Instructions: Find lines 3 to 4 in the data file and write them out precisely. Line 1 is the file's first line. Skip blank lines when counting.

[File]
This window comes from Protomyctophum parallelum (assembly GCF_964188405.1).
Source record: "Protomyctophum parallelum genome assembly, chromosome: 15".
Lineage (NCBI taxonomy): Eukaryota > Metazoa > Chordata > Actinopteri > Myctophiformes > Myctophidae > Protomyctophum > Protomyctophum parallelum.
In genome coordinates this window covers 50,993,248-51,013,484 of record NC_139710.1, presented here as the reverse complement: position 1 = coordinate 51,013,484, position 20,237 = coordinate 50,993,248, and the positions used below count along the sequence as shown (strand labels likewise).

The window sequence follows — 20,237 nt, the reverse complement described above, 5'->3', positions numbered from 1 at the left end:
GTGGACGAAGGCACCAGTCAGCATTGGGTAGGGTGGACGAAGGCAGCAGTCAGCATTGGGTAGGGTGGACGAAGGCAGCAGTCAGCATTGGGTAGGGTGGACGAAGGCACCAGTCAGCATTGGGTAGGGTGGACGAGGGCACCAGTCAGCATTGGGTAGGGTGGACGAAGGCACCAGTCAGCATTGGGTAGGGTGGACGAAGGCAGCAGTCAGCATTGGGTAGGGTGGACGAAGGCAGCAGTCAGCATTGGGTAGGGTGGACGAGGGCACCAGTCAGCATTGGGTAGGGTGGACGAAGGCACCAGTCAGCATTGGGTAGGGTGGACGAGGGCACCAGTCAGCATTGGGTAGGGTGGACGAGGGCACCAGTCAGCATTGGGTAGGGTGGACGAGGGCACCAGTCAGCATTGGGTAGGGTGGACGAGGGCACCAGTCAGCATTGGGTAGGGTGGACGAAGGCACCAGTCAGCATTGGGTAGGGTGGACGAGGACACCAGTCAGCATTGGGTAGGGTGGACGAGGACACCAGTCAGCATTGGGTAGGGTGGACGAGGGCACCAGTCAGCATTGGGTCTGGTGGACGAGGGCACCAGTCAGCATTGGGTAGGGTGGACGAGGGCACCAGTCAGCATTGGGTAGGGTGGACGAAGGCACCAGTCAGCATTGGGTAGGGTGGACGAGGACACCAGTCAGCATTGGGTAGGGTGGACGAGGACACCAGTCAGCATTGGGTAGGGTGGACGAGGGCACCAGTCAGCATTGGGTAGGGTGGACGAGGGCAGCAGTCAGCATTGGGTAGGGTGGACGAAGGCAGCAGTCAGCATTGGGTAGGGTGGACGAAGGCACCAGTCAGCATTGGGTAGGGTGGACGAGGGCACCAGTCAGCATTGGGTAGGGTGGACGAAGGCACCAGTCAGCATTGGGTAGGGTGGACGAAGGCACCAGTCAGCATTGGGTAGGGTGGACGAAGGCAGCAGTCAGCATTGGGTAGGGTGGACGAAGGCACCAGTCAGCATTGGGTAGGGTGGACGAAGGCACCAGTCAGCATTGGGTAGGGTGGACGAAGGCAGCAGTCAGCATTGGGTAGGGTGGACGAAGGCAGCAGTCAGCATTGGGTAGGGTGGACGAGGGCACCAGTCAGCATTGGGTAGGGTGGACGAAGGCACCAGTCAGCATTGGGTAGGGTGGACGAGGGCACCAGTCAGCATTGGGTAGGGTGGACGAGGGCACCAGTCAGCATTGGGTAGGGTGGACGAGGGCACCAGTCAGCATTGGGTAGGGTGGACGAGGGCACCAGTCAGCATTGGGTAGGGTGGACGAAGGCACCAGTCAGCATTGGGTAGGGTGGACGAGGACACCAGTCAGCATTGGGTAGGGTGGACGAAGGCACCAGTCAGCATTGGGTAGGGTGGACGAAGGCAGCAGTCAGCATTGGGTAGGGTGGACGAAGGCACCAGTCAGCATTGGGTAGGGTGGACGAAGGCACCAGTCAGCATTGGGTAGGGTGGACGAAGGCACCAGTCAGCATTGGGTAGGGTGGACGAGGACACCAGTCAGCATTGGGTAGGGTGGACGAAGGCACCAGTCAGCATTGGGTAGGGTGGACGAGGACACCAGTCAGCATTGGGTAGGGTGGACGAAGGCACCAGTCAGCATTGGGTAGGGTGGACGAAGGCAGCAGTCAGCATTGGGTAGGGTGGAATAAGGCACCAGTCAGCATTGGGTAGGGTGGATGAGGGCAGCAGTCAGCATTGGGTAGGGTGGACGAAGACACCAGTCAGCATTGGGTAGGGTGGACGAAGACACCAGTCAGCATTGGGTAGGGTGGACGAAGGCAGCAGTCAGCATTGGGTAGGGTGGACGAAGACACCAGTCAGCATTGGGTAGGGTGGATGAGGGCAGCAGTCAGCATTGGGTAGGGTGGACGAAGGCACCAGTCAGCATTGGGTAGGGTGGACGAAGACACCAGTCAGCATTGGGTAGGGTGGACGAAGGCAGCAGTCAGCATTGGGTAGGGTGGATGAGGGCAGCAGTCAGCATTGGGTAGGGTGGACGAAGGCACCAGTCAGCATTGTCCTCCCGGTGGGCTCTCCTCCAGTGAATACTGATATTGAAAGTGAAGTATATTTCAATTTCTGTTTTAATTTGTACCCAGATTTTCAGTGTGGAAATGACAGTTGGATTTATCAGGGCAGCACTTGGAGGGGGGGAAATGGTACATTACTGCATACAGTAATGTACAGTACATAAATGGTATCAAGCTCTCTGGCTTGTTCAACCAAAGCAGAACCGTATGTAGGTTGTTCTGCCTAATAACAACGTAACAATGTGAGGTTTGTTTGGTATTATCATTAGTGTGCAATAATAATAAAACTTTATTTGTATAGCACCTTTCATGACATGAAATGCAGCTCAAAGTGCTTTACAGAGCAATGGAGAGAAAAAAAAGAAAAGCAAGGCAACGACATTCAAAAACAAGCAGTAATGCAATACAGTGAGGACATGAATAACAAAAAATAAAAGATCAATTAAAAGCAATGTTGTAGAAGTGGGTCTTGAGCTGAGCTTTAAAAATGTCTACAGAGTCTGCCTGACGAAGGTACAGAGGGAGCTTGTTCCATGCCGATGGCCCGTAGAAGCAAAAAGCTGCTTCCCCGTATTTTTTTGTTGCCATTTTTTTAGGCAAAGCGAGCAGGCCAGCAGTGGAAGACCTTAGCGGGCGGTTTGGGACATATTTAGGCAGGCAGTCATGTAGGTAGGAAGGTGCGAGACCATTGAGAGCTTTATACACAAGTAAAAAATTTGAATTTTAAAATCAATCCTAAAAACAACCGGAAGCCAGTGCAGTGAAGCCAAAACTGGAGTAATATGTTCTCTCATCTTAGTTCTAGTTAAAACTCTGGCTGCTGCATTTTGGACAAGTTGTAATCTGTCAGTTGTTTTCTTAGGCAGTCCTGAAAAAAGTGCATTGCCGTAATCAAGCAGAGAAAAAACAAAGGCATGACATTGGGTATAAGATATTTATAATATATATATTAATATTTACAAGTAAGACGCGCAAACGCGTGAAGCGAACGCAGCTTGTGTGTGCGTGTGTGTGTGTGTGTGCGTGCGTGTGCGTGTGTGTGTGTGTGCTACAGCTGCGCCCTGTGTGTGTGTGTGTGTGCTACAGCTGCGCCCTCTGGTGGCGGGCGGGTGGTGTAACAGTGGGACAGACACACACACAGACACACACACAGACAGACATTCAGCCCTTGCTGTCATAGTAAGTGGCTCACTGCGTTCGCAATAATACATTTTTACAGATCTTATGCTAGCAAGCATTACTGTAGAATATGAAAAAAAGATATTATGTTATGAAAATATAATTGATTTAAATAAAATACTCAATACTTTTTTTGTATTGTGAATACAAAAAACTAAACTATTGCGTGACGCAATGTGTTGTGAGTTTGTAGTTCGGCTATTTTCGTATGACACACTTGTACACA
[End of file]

Lineage (NCBI taxonomy): Eukaryota > Metazoa > Chordata > Actinopteri > Myctophiformes > Myctophidae > Protomyctophum > Protomyctophum parallelum.
In genome coordinates this window covers 50,993,248-51,013,484 of record NC_139710.1, presented here as the reverse complement: position 1 = coordinate 51,013,484, position 20,237 = coordinate 50,993,248, and the positions used below count along the sequence as shown (strand labels likewise).